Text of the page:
all the information, none of the junk | biotech • healthcare • life sciences

ZymoGenetics, King Pharma Brawl Over Drugs to Control Surgical Bleeding

Xconomy Seattle — 

ZymoGenetics started really playing hardball with King Pharmaceuticals in August, and now a high-and-tight fastball has come right back at the Seattle biotech company.

The projectile in question is a lawsuit filed on November 2 by Bristol, TN-based King in the U.S. District Court in Eastern Tennessee; the suit accuses ZymoGenetics of false advertising, unfair competition, and other violations of federal and Tennessee law. King went so far to ask a federal judge to impose three temporary restraining orders to stop ZymoGenetics (NASDAQ: ZGEN) from making certain claims comparing the two drugs—and it was successful for a couple of days until Zymo got the restrictions overturned on Friday.

The suit, it seems, is at least partly a response to a move made in the summer by ZymoGenetics, maker of a drug for surgical bleeding, to try to get King’s rival product pulled from the market. For those not following all of the two companies’ maneuvering, here’s a quick summary.

The incumbent product, Thrombin-JMI, is made by Bristol, TN-based King Pharmaceuticals (NYSE: KG) for surgeons to dab or spray onto an organ that’s bleeding too much during surgery. The King product has been around in hospitals since 1995, and generated $255 million in sales a year ago. Surgical bleeding drugs (called topical hemostats in the operating room) are used in an estimated 1 million surgeries a year in the U.S.

But ZymoGenetics, whose own drug was approved in January 2008, has been arguing for years that it can do a lot better. The King drug is derived from clotting proteins called thrombins in cow blood. Since that’s from a foreign source, the human immune system recognizes it as such, and can spark a reaction that can lead to severe bleeding and death, ZymoGenetics has argued.

The challenger in this niche market, ZymoGenetics developed what it considers a safer alternative, recombinant thrombin, a genetically engineered copy of the human thrombin protein. Because the new drug is a human, rather than cow, protein, it shouldn’t provoke as many immune reactions or dangerous bleeding episodes, ZymoGenetics has contended. But ZymoGenetics has struggled to convince doctors that they need to switch, and it has backed away from earlier attempts to charge premium prices. The company forecasts that it will generate $28 million to $30 million in sales of the drug this year.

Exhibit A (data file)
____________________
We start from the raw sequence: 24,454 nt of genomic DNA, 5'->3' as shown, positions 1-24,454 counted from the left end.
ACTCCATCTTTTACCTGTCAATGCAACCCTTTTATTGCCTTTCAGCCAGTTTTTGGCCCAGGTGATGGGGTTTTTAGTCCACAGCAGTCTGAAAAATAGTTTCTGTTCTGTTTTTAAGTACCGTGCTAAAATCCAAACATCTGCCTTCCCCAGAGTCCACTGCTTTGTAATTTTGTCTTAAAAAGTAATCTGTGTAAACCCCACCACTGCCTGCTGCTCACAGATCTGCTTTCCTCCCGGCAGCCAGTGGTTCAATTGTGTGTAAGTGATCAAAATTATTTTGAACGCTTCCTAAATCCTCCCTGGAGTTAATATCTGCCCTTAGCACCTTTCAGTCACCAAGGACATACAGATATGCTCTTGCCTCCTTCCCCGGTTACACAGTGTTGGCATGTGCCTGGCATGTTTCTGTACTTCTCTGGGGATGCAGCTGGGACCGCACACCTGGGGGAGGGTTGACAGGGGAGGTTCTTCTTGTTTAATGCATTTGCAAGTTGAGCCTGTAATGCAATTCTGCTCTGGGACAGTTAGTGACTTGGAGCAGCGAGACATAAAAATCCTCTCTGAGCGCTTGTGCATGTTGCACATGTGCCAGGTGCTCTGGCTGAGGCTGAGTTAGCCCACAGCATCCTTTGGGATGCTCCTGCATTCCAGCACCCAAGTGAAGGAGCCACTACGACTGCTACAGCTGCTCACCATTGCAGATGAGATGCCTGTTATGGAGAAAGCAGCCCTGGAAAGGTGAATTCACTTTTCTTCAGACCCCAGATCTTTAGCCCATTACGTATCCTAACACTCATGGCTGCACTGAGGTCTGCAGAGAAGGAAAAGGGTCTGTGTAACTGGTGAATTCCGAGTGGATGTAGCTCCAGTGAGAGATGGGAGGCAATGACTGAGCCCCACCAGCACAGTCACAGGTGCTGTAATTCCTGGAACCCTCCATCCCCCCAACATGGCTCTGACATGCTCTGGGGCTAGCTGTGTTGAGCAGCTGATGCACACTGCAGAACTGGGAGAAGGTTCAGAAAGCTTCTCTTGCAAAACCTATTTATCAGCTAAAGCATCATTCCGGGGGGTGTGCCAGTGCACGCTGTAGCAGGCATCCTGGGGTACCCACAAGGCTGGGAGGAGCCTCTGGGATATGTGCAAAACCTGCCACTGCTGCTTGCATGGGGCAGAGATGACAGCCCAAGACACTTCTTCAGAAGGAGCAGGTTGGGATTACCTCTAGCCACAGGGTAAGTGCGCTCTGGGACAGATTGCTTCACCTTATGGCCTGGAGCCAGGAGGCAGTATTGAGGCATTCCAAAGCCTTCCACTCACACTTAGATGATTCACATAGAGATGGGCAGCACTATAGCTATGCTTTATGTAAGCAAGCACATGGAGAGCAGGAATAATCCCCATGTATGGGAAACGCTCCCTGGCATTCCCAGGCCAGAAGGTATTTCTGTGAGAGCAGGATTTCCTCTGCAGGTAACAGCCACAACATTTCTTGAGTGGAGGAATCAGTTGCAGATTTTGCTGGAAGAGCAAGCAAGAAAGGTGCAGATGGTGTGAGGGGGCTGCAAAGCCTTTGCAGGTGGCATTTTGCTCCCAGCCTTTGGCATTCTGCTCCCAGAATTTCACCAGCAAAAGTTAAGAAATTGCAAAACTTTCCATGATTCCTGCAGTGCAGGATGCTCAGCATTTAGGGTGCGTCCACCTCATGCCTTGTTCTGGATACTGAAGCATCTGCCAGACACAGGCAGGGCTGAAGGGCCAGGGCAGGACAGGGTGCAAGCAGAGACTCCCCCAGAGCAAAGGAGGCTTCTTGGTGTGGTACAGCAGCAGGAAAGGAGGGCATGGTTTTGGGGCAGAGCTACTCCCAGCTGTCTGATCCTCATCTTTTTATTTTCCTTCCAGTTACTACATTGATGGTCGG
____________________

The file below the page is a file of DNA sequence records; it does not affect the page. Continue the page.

Back in August, ZymoGenetics found another venue besides the marketplace in which to wage this fight—the FDA. The company gathered evidence of two cases in which physicians attributed patient deaths to bad reactions on its competitor’s drug, and 23 more cases of severe complications. That was some of the ammunition contained in a 31-page citizen’s petition the company filed with the FDA, in which ZymoGenetics asked the agency to pull the drug off the market for the sake of public health. “There are physicians using Thrombin-JMI without a clear understanding of its risks,” said ZymoGenetics CEO Doug Williams in an interview with Xconomy in August. “There are at least three better alternatives in the marketplace now.”

King, a company with a $2.7 billion market capitalization, didn’t comment at the time. But it obviously decided that when ZymoGenetics started playing hardball, it was time to follow suit.

King challenged the ZymoGenetics citizen petition with the FDA. (The agency is expected to provide an answer to the petition by February, says ZymoGenetics spokeswoman Susan Specht.)

But King didn’t stop there, it brought its side of the case to its local U.S. District Court, in front of Judge Ronnie J. Greer. King’s suit names not only ZymoGenetics as a defendant, but also “John and Jane Does 1-50” who are paid presenters for the company, medical opinion leaders, sales reps, and medical science liaisons who King says it can’t identify unless the judge allows it to go ahead with legal discovery—essentially digging through all kinds of internal ZymoGenetics files.